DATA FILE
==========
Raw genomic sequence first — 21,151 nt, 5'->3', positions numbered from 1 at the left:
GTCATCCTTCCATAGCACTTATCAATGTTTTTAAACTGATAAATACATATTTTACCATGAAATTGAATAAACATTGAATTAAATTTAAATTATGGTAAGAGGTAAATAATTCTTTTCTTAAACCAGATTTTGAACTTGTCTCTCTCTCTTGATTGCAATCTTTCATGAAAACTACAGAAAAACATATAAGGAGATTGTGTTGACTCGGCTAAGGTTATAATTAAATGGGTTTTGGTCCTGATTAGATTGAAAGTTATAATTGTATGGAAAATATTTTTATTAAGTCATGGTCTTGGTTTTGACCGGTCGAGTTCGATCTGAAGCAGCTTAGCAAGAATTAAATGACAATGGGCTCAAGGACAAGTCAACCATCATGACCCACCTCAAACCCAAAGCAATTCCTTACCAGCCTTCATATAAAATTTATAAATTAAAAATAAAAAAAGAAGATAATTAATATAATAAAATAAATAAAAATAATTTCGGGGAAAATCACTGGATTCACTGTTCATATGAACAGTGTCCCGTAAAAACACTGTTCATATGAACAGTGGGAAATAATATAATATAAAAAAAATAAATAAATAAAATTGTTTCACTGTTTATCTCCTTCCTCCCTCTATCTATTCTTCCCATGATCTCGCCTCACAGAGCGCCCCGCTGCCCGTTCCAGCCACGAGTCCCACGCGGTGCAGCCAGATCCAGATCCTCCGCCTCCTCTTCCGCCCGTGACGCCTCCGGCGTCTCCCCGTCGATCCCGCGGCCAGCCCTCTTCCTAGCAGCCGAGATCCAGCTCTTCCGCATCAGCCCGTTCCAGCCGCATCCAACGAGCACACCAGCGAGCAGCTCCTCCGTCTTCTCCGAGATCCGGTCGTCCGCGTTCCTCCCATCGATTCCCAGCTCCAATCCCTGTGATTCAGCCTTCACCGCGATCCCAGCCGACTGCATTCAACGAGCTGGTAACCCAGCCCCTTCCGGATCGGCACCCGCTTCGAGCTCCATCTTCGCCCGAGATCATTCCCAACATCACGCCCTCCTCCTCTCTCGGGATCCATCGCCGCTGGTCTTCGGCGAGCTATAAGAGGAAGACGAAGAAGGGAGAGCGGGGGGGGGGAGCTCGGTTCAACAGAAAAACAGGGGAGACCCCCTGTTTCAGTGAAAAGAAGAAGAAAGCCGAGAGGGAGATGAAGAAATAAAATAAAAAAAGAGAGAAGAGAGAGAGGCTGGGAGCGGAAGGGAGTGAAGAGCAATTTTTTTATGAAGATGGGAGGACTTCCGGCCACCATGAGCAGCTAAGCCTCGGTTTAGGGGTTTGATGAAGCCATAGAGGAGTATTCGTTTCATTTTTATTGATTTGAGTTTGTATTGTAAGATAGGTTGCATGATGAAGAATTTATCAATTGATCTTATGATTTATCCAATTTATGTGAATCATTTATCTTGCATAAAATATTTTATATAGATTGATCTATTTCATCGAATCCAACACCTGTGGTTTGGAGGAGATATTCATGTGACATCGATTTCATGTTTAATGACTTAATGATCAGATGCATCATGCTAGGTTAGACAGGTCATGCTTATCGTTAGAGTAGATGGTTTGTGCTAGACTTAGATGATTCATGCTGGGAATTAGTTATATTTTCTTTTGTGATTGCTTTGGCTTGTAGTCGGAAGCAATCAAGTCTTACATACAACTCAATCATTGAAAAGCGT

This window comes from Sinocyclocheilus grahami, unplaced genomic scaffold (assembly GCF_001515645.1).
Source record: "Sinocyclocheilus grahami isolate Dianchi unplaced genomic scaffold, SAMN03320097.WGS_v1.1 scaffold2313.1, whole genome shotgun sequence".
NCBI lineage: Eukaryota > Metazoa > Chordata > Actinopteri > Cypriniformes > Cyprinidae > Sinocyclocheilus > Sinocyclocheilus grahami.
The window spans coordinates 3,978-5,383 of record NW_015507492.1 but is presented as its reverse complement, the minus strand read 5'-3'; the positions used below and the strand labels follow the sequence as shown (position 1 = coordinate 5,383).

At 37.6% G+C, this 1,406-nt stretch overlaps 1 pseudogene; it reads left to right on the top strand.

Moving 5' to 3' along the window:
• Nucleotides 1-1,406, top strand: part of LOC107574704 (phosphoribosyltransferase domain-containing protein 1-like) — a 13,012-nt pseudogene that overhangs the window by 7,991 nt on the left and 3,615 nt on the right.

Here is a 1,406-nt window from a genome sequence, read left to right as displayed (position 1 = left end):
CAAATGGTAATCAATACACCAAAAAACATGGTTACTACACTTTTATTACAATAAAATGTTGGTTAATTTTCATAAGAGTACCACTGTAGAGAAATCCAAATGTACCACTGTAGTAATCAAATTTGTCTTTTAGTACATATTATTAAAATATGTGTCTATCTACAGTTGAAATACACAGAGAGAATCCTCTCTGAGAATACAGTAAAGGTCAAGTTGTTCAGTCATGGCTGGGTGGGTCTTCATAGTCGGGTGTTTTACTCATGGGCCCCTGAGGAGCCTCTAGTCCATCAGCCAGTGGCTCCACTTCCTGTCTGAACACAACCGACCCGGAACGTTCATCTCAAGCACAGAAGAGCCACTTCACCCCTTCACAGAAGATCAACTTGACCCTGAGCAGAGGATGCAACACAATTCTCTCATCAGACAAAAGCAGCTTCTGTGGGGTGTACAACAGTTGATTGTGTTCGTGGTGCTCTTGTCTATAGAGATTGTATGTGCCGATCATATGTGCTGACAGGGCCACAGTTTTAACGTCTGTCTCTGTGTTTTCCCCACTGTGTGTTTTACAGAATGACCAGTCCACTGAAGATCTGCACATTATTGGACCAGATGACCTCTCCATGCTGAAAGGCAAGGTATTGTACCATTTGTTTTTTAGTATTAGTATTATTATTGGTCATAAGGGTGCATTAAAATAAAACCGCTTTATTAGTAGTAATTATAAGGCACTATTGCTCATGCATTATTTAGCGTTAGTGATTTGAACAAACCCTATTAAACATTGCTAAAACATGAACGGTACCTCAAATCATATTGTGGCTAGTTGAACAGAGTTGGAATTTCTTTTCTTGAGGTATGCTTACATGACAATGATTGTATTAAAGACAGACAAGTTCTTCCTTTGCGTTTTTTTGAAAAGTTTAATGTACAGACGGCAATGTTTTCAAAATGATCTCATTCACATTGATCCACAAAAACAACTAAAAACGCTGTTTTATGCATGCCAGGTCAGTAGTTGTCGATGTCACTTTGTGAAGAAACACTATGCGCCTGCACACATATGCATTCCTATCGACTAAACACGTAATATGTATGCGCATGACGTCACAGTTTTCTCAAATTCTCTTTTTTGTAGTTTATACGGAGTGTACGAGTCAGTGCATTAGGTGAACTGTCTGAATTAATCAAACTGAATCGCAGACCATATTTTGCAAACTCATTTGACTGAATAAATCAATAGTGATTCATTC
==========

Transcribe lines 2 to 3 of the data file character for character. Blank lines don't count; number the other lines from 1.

GTCATCCTTCCATAGCACTTATCAATGTTTTTAAACTGATAAATACATATTTTACCATGAAATTGAATAAACATTGAATTAAATTTAAATTATGGTAAGAGGTAAATAATTCTTTTCTTAAACCAGATTTTGAACTTGTCTCTCTCTCTTGATTGCAATCTTTCATGAAAACTACAGAAAAACATATAAGGAGATTGTGTTGACTCGGCTAAGGTTATAATTAAATGGGTTTTGGTCCTGATTAGATTGAAAGTTATAATTGTATGGAAAATATTTTTATTAAGTCATGGTCTTGGTTTTGACCGGTCGAGTTCGATCTGAAGCAGCTTAGCAAGAATTAAATGACAATGGGCTCAAGGACAAGTCAACCATCATGACCCACCTCAAACCCAAAGCAATTCCTTACCAGCCTTCATATAAAATTTATAAATTAAAAATAAAAAAAGAAGATAATTAATATAATAAAATAAATAAAAATAATTTCGGGGAAAATCACTGGATTCACTGTTCATATGAACAGTGTCCCGTAAAAACACTGTTCATATGAACAGTGGGAAATAATATAATATAAAAAAAATAAATAAATAAAATTGTTTCACTGTTTATCTCCTTCCTCCCTCTATCTATTCTTCCCATGATCTCGCCTCACAGAGCGCCCCGCTGCCCGTTCCAGCCACGAGTCCCACGCGGTGCAGCCAGATCCAGATCCTCCGCCTCCTCTTCCGCCCGTGACGCCTCCGGCGTCTCCCCGTCGATCCCGCGGCCAGCCCTCTTCCTAGCAGCCGAGATCCAGCTCTTCCGCATCAGCCCGTTCCAGCCGCATCCAACGAGCACACCAGCGAGCAGCTCCTCCGTCTTCTCCGAGATCCGGTCGTCCGCGTTCCTCCCATCGATTCCCAGCTCCAATCCCTGTGATTCAGCCTTCACCGCGATCCCAGCCGACTGCATTCAACGAGCTGGTAACCCAGCCCCTTCCGGATCGGCACCCGCTTCGAGCTCCATCTTCGCCCGAGATCATTCCCAACATCACGCCCTCCTCCTCTCTCGGGATCCATCGCCGCTGGTCTTCGGCGAGCTATAAGAGGAAGACGAAGAAGGGAGAGCGGGGGGGGGGAGCTCGGTTCAACAGAAAAACAGGGGAGACCCCCTGTTTCAGTGAAAAGAAGAAGAAAGCCGAGAGGGAGATGAAGAAATAAAATAAAAAAAGAGAGAAGAGAGAGAGGCTGGGAGCGGAAGGGAGTGAAGAGCAATTTTTTTATGAAGATGGGAGGACTTCCGGCCACCATGAGCAGCTAAGCCTCGGTTTAGGGGTTTGATGAAGCCATAGAGGAGTATTCGTTTCATTTTTATTGATTTGAGTTTGTATTGTAAGATAGGTTGCATGATGAAGAATTTATCAATTGATCTTATGATTTATCCAATTTATGTGAATCATTTATCTTGCATAAAATATTTTATATAGATTGATCTATTTCATCGAATCCAACACCTGTGGTTTGGAGGAGATATTCATGTGACATCGATTTCATGTTTAATGACTTAATGATCAGATGCATCATGCTAGGTTAGACAGGTCATGCTTATCGTTAGAGTAGATGGTTTGTGCTAGACTTAGATGATTCATGCTGGGAATTAGTTATATTTTCTTTTGTGATTGCTTTGGCTTGTAGTCGGAAGCAATCAAGTCTTACATACAACTCAATCATTGAAAAGCGT

This window comes from Sinocyclocheilus grahami, unplaced genomic scaffold (assembly GCF_001515645.1).